The Ultimate Chocolate Glossary: G

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The Ultimate Chocolate Glossary — Chocolate Words that Start with G

GANACHE:

Chocolate Glossary: Chocolate Ganache

Chocolate Ganache

A smooth mixture of chocolate and cream, often with butter or cream added. Ganache is used in several ways. A firmer ganache (one with a higher ratio of chocolate to cream) can be rolled into balls and dipped in chocolate and/or rolled in cocoa powder, finely chopped nuts, or another coating to form a truffle. A slightly less firm ganache can be used as a bonbon center. Ganache can be beaten with butter and used to fill and frost cakes and pastries (ganache beurre or ganache soufflé). In its liquid state, ganache is poured over cakes and pastries as a glaze. Dark, milk, or white chocolate can be used to make ganache, and it is frequently flavored. The Merriam-Webster Dictionary states that “ganache” is the French term for “jowl”; supposedly, it is also a slang term for “imbecile” in the same language.

GARNISSAGE:

The French term for filling a chocolate shell using a piping bag.

GERMAN CHOCOLATE or GERMAN’S CHOCOLATE or GERMAN SWEET CHOCOLATE:

A sweet dark chocolate invented by Sam German, an Englishman, for Walter Baker & Company (the manufacturer of Baker’s Chocolate) of Dorchester, MA in 1852. German believed that the bar, which contained sugar, would be more convenient for home bakers; in his honor, it was named German’s Chocolate. Today, German Chocolate is most closely associated with German Chocolate Cake, originally called German’s Chocolate Cake. This layer cake, flavored with German Chocolate, has a coconut-pecan frosting between layers.

GERMPLASM:

A collection of genetic resources for an organism. For trees, this takes the form of a nursery. The term has also become synonymous with genetic material, the seed or other material from which plants are propagated.

GHANA:

Chocolate Glossary: Map of Africa with Ghana highlighted.

Ghana in Africa

One of the largest cacao producers in Africa. Particularly noted for amelonado beans.

 

GIANDUJA or GIANDUIA:

A smooth paste, made of roasted and finely ground nuts, chocolate, and sugar, all conched together. Historically, gianduja was made with hazelnuts; it was invented in the 1800′s in the Piedmont, Italy’s chief hazelnut-growing region. However, it can also be made with almonds. Originally, gianduja was produced using cocoa powder; today, milk or dark chocolate is used.

Gianduja has also become the name for the flavor combination of chocolate and hazelnuts in general, and the word is used to describe candies and confections with that flavor blend. Also called “hazelnut praline”.

 

GOLD LEAF:

Gold is a malleable metal. Gold leaf is gold that has been hammered into sheets of extraordinary thinness by the ancient art of gold beating. These very thin sheets of gold are mounted on a tissue backing, which allows them to be handled, although careful handling is necessary. Flecks of gold leaf are used as a decoration on some chocolates. Gold leaf is edible and passes harmlessly through the human system.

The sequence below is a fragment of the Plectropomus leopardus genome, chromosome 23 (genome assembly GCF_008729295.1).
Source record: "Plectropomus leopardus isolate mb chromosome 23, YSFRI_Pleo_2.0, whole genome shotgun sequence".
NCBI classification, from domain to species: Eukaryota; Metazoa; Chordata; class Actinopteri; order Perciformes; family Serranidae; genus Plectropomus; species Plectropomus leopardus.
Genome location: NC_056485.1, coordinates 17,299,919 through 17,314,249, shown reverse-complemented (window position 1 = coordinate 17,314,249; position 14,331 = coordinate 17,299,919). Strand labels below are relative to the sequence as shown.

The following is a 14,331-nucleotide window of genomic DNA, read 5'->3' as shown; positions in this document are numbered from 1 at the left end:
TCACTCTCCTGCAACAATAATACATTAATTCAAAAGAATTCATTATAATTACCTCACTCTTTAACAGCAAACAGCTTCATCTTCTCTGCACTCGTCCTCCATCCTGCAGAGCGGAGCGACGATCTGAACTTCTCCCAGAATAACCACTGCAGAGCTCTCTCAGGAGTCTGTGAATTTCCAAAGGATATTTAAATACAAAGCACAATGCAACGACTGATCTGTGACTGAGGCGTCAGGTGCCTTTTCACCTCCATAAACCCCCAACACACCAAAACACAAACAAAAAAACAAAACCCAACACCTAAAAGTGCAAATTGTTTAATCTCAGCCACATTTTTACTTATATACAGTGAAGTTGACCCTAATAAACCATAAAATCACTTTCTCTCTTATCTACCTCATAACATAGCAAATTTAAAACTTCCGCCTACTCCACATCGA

GOURMANDISES:

From the French, another term for sweets.

 

GRAND CRU CHOCOLATE:

This term, coined my chocolate manufacturer Valrhona, refers simply to chocolate made with beans from one particular area—that is, single origin chocolate. The chocolate can be made from a single variety of beans or from multiple varieties, as long as the beans are from the same geographic region; that region may be small in scope (the island of Trinidad) or more broadly defined (South America). The terminology was borrowed from the world of wine, in which Grand Cru refers the plot of land where the wine grapes are grown or the chateau where the wine is made. Grand Cru is an official designation of wine in France, and it is wine of very high quality, but a Grand Cru label on chocolate is never a guarantee of anything except a specific growing region.

 

GRAIN:

Another term for the cacao bean or seed. The word is also used in discussing the crystallization pattern of a chocolate bar’s components (chocolate liquor, cocoa butter, sugar). These are most easily seen in the cross-section, when a bar is broken in two.

 

GRINDING:

After roasting, once the hulls (or shells) of the nibs are removed, the nibs are crushed and/or ground in high-speed mills into chocolate liquor. See also Crushing.

 

GRIOTTE:

Pronounced gree-UT, this French term refers to a Morello cherry.

 

This glossary would not have been possible without the kind assistance of my good friend Karen Hochman who runs the website: The Nibble. Karen gave us permission to base our chocolate glossary on hers. TheNibble is one of the Internet’s best resources for food articles, reviews, history, and just about anything when it comes to quality food. Please, if you have a few moments, visit my friend Karen’s website and you’ll be amazed at what a valuable resource it is. Thanks for all your help Karen!

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